Last week Lee Moreau, a principal at Continuum, a global design and innovation consultancy, retweeted the photograph of a foldable sneaker design:
As it happens, this foldable, compressible sneaker—potentially capable of shipping flat, as Moreau points out in his tweet—fits a pattern of design emerging in other consumer-product categories.
For instance, the Morpher bicycle helmet, a smash hit on Indiegogo, folds in half when it’s not on your head. It can fit inside a laptop bag. Even startups in the e-commerce mattress space design their products so they can be compressed or folded to fit inside shipping boxes used by UPS and FedEx. Talk about a logistics miracle.
As you can imagine, this compression or foldability is crucial to the startups’ business models; indeed, the core principle of most e-commerce business models is that it’s cheaper to ship things directly than it is to pay rent for commercial retail space.
Of course, some products are more cumbersome to ship than others. For both Casper and Tuft & Needle, to pick two prominent online mattress startups who sell more than $1 million worth of mattresses each month, an ongoing effort is finding new efficiencies in the shipping process. “It’s a very involved process, and it’s a lot harder than people realize,” says Tuft & Needle’s head of operations, Evan Maridou.
For example, one key to a foam mattress’s comfort is the density of the foam. But when something is dense, “it can only be compressed so much” in the shipping process before the product is compromised, Maridou explains.
What follows for the e-commerce mattress makers is something of a twofold design challenge. First and foremost is the already complex task of designing a comfortable mattress. Secondarily, but also a must-have is designing a way to make the mattress eminently shippable. Otherwise, you have no business.
Tuft & Needle’s mattress boxes used to be 44 x 19 x 19 inches. Now they are 44 x 16 x 16. The company aims to reach 40 x 16 x 16. Tuft and Needle has also changed the way it fits the mattresses inside the boxes. The Phoenix-based startup, founded in 2013, used to fold its mattresses. Now it performs what Maridou calls “a horizontal lateral compression,” which amounts to squishing the mattress evenly and rolling it up.
Of course, the history of consumer goods is filled with examples of companies who’ve gained an advantage by designing products for convenient shipping. “Isaac Singer’s first sewing machines came in wooden crates,” notes Matthew Bird, a professor at the Rhode Island School of Design who is an authority on the history of industrial design.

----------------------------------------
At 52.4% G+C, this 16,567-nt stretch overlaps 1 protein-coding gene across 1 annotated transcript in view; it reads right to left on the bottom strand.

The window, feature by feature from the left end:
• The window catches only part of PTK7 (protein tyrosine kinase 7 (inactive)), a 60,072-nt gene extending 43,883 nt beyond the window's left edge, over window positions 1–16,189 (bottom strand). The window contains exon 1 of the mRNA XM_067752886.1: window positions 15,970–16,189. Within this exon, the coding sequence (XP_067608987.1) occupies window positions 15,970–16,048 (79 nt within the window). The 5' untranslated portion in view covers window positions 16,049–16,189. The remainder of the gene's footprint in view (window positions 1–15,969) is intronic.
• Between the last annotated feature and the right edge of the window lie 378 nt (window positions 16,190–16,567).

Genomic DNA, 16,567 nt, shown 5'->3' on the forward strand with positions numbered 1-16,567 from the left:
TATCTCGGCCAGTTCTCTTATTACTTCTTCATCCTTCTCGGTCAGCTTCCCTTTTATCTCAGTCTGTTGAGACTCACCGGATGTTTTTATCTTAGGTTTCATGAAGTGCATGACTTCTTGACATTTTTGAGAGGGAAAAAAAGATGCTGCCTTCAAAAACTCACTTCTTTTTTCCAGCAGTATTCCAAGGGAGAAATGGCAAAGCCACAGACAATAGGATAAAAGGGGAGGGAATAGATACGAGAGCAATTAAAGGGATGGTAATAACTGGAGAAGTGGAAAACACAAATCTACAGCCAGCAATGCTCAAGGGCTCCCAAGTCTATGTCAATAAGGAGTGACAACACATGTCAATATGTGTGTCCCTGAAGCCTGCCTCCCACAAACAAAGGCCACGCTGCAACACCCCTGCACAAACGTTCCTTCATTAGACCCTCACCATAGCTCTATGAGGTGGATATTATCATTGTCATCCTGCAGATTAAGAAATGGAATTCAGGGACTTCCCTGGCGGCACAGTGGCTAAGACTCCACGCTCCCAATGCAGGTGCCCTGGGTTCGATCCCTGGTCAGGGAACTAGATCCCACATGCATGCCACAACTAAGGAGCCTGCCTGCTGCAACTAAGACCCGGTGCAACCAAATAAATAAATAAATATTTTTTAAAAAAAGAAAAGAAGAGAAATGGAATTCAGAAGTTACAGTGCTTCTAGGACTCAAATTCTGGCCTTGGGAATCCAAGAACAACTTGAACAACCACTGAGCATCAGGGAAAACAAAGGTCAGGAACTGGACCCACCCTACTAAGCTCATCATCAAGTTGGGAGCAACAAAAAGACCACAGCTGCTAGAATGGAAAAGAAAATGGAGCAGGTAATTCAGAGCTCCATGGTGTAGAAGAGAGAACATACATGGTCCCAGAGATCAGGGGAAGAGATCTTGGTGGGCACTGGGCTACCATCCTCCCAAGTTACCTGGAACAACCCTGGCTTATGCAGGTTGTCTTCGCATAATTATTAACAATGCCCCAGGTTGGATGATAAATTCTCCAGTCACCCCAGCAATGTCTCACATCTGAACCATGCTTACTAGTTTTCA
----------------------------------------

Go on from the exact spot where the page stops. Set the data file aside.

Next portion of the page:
One century later, Ikea’s flat-packed tables came along, ushering in an era of of products “that take up little space till you get them,” says Bird.
As a historian in this field, Bird has a knack for finding fresh and surprising examples of folding and compression in the design of consumer products. One of his favorites is Barbie’s New Dream House, designed for Mattel by Gordon Shireman in 1964. It folded up into a suitcase you could carry with a handle. When you unfolded it, it became a colorful, multiroom ranch house with furniture and a terrace.
For Moreau, the designer who retweeted the self-folding sneaker, the intrigue in products like this is not only the folding or compressing, but the way they fit in with what designers call the process of self-assembly.
He saw the self-folding sneaker at a conference sponsored by MIT’s Self-Assembly Lab, which defines self-assembly like this:
Self-Assembly is a process by which disordered parts build an ordered structure through only local interaction. In self-assembling systems, individual parts move towards a final state, whereas in self-organizing systems, components move between multiple states, oscillate and may never come to rest in a final configuration.
Self-assembly is, to a degree, what happens when your compressed or folded mattress arrives and you remove it from the box. The mattresses inflate to full size and usability within minutes. What ensues is an a-ha moment, where customers marvel at the product’s ability to self-assemble. Customers of both Casper and Tuft & Needle have recorded these unboxings on YouTube, where they make convincing product testimonials—even though the customers have not yet slept on their new mattresses.
Moreau points out that—by the truest definition—the process of self-assembly does not end once a consumer unboxes an item. In an ideal system of self-assembly, a product and its constituent materials continue to adapt and shape-shift based on interactions in their local environment.
In other words: Imagine a future where a sneaker—rather than experiencing wear and tear over time—actually morphs and evolves to benefit the user based on the way she wears it and interacts with it. “It would create a greater and closer relationship to the user if we could embed adaptability of a product into the material,” Moreau explains.
“We talk about this adaptability in digital design all the time,” he adds. “But can we apply it to clothing and footwear? Now that’s exciting.”